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Black Language Matters: The Role of Linguistics in Addressing Social and Racial Inequality
August 29 @ 3:00 pm - 4:30 pm
The Baton Foundation, in partnership with the Auburn Avenue Research Library on African American Culture and History, is excited to offer a lecture about language and social and racial inequity. This program is free to the public, but registration is required.
About the Program
What role does language play in the Black Lives Matter movement? How can language, from the words we use to the way our voices sound, affect the ways in which People of Color (POC) engage with social institutions? In this talk, Dr. Nicole Holliday will discuss research on language use in Black communities, language as a tool of empowerment and/or oppression, and linguistic racial profiling. She will also discuss her own recent research about what it means to “sound Black” and how language is a crucial part of identity, especially for individuals from historically disenfranchised groups. Finally, Dr. Holliday will challenge participants to think through the ways in which language affects (in)equality in their own communities.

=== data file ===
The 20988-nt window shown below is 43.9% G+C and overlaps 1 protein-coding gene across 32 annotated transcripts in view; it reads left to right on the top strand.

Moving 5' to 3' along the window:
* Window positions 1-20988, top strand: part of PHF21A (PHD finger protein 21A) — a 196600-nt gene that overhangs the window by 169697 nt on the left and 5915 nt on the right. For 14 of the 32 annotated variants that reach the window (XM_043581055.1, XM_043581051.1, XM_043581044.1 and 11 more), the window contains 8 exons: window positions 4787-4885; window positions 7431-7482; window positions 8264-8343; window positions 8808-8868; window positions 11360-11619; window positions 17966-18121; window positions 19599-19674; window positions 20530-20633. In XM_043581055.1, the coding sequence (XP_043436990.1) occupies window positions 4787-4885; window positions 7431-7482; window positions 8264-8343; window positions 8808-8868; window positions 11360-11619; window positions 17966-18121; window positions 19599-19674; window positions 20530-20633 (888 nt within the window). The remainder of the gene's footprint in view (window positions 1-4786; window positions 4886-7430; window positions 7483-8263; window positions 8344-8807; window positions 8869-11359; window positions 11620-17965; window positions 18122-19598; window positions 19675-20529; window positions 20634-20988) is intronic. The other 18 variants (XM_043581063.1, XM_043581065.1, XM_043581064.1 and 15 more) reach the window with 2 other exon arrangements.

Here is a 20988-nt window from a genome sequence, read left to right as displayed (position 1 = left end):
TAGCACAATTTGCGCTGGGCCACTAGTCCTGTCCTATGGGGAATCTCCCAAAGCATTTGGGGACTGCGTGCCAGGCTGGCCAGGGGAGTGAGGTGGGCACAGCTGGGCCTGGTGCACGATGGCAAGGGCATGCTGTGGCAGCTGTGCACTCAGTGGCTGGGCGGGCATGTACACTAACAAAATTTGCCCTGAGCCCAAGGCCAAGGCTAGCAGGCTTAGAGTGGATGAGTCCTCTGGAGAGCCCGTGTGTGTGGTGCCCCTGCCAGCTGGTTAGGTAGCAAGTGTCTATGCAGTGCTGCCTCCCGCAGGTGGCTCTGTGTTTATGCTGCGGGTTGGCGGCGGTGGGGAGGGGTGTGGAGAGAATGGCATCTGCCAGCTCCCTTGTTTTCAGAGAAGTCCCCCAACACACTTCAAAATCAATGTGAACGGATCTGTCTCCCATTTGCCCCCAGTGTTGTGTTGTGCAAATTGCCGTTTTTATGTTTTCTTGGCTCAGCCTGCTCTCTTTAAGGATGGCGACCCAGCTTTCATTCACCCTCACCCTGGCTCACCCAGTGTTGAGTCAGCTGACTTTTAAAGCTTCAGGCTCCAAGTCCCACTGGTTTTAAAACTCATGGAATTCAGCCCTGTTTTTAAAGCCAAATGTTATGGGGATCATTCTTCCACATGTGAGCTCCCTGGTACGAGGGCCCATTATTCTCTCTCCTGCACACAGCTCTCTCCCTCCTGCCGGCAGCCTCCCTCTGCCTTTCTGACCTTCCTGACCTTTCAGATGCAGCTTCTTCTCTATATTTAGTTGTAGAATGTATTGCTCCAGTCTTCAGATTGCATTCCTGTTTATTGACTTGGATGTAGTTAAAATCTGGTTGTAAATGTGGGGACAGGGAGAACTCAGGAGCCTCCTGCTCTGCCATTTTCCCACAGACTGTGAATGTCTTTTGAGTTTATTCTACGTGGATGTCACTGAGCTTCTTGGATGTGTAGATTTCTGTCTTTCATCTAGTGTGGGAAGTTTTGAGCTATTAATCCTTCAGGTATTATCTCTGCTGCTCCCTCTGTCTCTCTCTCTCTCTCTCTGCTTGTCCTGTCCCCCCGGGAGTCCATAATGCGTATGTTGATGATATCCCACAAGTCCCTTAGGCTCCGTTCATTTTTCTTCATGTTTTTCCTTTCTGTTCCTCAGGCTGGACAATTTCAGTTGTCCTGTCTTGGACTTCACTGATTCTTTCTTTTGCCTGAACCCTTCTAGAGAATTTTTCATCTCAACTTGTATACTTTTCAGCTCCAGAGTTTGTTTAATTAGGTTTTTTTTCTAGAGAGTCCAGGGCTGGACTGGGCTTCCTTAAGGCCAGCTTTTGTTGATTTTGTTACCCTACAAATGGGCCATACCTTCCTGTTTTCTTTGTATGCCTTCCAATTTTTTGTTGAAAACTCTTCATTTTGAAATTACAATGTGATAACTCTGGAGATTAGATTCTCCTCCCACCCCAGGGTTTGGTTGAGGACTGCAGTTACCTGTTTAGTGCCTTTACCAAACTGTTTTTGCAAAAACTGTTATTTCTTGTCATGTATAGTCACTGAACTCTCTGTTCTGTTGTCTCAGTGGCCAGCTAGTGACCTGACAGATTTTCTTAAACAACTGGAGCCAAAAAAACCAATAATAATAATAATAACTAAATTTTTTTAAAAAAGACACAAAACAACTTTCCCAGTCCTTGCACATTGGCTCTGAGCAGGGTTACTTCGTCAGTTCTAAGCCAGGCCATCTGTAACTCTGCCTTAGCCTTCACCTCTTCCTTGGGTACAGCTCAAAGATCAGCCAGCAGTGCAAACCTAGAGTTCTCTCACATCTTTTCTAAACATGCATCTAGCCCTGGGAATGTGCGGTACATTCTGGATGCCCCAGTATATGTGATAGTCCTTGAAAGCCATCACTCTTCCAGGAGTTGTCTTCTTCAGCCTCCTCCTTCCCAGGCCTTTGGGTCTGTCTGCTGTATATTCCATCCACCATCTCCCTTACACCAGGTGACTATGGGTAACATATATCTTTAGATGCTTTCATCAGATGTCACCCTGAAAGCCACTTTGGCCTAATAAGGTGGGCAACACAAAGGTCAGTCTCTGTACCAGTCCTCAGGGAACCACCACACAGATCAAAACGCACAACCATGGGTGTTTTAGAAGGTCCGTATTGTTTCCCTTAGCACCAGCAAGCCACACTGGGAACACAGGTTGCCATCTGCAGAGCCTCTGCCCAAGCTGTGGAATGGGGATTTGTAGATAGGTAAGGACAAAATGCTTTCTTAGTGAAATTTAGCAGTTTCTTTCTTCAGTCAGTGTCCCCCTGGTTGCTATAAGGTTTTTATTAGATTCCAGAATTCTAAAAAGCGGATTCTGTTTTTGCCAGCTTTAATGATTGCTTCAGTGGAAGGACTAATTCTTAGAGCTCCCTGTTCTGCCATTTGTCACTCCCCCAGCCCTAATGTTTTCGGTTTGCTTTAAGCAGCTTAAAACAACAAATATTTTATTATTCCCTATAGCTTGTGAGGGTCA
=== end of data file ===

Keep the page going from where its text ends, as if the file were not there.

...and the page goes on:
About Nicole Holliday
Dr. Nicole Holliday is an assistant professor of linguistics at the University of Pennsylvania. She received her Ph.D. in linguistics from New York University in 2016, where she wrote a dissertation entitled “Intonational Variation, Linguistic Style and the Black/Biracial Experience.” Her research focuses on what it means to sound Black, both phonetically and socially, and from the perspectives of both speakers and listeners. Her work has appeared in scholarly venues such as Journal of Sociolinguistics, Laboratory Phonology, and American Speech. She has also made appearances in media outlets such as The New York Times, The Philadelphia Inquirer, and The Washington Post.